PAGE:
In 1636, Pynchon led a settlement expedition with at least seven other men, among them Deacon Samuel Chapin. The English settlers and their livestock traveled over land from the existing settlements in eastern Massachusetts, while some supplies were transported by boat. Pynchon's party purchased land on both sides of river from the 18 inhabitants of the village, representing the inner tracts of what is now Agawam, West Springfield, Longmeadow, Springfield, and Chicopee. The Indians retained foraging and hunting rights, the rights to their existing farmlands, and were granted the right to compensation if the English cattle ruined their corn crops.
After warnings about the west side being prone to flooding, and to "avoid trespassing" on the reserved Indian lands, the settlement moved to the less favorable farmland on the east side of the river, and the initial land grants to English families were made there. Long, narrow plots of farmland were created, extending out from the river, in addition to more distant forested "wood lots". A warehouse was also constructed at Warehouse Point in Connecticut, to facilitate the main profit-generating industry for the settlement – trade with the Indians for beaver skins.
Purchases of large swaths of land from the Indians continued throughout the 17th century, enlarging Springfield's territory and forming other colonial towns elsewhere in the Pioneer Valley. Westfield was the westernmost settlement of Massachusetts Bay Colony until 1725, making Springfield a "frontier town" for a number of decades. Over decades and centuries, portions of Springfield were sectioned off to form neighboring towns.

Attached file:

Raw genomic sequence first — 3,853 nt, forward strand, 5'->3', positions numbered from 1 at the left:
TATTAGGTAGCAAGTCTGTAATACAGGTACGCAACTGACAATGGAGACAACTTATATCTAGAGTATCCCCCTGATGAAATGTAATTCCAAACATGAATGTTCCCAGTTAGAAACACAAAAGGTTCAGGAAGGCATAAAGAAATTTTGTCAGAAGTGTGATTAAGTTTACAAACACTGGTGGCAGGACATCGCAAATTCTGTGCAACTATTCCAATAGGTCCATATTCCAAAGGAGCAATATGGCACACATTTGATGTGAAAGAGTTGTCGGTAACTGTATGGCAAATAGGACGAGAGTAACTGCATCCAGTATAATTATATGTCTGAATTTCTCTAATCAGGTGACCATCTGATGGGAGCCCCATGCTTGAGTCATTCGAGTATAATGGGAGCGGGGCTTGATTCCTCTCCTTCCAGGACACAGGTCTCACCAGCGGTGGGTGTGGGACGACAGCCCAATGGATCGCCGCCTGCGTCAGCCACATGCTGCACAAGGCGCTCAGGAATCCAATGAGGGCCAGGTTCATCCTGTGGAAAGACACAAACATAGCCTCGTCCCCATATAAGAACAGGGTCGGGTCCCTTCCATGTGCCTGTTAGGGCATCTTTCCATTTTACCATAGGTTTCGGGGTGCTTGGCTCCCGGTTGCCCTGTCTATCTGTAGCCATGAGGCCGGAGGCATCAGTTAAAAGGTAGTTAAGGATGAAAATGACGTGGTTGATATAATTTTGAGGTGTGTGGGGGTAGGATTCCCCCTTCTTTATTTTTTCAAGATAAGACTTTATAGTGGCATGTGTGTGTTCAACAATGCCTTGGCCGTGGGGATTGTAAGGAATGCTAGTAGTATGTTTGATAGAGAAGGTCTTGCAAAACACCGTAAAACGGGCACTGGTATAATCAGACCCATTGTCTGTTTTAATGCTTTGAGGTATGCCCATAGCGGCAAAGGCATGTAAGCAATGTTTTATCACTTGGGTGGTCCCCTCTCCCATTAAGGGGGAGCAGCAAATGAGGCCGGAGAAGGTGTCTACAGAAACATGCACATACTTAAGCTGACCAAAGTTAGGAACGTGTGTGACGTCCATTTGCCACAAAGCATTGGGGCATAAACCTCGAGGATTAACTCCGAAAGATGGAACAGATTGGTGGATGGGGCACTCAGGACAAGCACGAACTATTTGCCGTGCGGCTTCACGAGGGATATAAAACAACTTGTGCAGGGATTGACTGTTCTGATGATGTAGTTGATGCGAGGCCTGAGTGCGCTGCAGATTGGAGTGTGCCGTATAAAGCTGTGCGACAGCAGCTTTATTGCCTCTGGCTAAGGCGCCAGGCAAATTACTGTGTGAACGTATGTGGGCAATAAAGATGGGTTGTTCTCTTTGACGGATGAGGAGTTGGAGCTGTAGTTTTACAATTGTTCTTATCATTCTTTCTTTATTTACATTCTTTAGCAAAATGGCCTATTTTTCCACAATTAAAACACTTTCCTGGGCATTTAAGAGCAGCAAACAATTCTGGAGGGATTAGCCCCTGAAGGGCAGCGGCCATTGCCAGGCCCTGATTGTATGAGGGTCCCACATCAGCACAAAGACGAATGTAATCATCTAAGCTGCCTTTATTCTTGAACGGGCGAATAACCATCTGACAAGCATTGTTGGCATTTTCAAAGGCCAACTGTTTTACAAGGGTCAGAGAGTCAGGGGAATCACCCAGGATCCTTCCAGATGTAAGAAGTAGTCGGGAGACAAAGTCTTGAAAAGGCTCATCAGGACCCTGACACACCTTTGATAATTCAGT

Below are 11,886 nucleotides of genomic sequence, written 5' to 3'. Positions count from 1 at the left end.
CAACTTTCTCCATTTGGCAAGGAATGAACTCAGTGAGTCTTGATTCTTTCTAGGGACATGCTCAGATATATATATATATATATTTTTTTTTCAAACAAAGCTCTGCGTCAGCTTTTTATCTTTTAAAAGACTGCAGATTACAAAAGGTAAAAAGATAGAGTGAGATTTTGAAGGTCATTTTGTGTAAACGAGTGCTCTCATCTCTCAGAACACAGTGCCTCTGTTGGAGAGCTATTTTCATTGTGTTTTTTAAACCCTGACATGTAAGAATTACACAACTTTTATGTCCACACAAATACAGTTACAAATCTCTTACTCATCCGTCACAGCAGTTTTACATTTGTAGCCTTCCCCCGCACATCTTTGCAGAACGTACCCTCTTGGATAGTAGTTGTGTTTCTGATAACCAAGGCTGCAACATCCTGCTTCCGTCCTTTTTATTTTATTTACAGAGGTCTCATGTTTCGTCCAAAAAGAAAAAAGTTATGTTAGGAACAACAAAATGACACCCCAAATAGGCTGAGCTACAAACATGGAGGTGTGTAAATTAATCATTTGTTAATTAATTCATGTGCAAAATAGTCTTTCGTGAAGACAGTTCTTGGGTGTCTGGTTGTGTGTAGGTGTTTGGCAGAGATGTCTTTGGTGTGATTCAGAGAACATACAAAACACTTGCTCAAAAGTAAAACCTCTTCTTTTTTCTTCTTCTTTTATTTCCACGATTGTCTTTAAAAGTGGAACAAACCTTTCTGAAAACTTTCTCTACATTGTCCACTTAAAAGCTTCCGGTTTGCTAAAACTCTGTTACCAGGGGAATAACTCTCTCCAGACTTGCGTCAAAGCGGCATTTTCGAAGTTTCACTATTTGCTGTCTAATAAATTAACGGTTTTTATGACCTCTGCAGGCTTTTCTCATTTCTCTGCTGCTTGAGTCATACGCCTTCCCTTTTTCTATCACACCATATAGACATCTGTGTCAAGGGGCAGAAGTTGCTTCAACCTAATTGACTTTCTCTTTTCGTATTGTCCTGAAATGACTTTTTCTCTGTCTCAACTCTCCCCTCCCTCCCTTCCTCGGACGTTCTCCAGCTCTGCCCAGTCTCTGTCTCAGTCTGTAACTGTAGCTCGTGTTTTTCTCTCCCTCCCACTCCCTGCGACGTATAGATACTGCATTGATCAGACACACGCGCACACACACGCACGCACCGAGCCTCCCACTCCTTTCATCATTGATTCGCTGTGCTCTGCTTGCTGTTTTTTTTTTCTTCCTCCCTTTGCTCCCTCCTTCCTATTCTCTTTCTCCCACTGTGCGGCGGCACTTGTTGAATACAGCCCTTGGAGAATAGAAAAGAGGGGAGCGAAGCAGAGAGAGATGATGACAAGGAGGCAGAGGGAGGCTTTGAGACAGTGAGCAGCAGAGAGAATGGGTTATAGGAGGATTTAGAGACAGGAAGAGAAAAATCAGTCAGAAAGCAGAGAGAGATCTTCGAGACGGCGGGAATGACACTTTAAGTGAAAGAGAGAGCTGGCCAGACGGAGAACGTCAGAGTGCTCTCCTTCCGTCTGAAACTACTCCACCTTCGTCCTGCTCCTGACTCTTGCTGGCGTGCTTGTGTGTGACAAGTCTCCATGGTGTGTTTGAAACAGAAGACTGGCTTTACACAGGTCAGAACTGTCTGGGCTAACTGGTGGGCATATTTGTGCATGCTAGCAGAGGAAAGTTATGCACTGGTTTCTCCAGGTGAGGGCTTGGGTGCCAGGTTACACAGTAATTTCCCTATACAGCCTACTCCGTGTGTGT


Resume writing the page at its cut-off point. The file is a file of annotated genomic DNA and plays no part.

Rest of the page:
Due to imprecision in surveying the colonial borders, Springfield was soon embroiled in a boundary dispute between the Massachusetts Bay Colony and the Connecticut Colony which was not resolved until 1803-4. (See the article on the History of Massachusetts.) As a result, some lands originally administered by Springfield – including the earliest land transactions recorded in western Massachusetts – are now in Connecticut.
Springfield remained a small working town when its security was threatened in 1675, during King Philip's War. The leader of the Wampanoag Indian tribe, Wamsutta, died shortly after being questioned at gunpoint by Plymouth colonists. Soon thereafter, the war began. Wamsutta's brother and successor, Metacomet, known as Philip to the colonists, started war with the colony to avenge his brother's death; the Pocomtuc tribe attacked Springfield and destroyed more than half the town on October 5, 1675.
During the 1770s, George Washington selected Springfield as the site of the National Armory. By the 1780s the Arsenal was a major ammunition and weapons depot. The term Springfield Rifle may refer to any sort of arms produced by the Springfield Armory for the United States armed forces.
In 1787 poor farmers from western Massachusetts, led by Daniel Shays, tried to seize the arms at Springfield. This came to be known as Shays's Rebellion, and was a key event leading to the Federal Constitutional Convention. Those involved in the rebellion planned to use the weapons to force the closure of the Commonwealth and county courts, which were seizing their lands for debt. Shays Rebellion played an important part in moving the United States away from the Articles of Confederation to the current Constitution.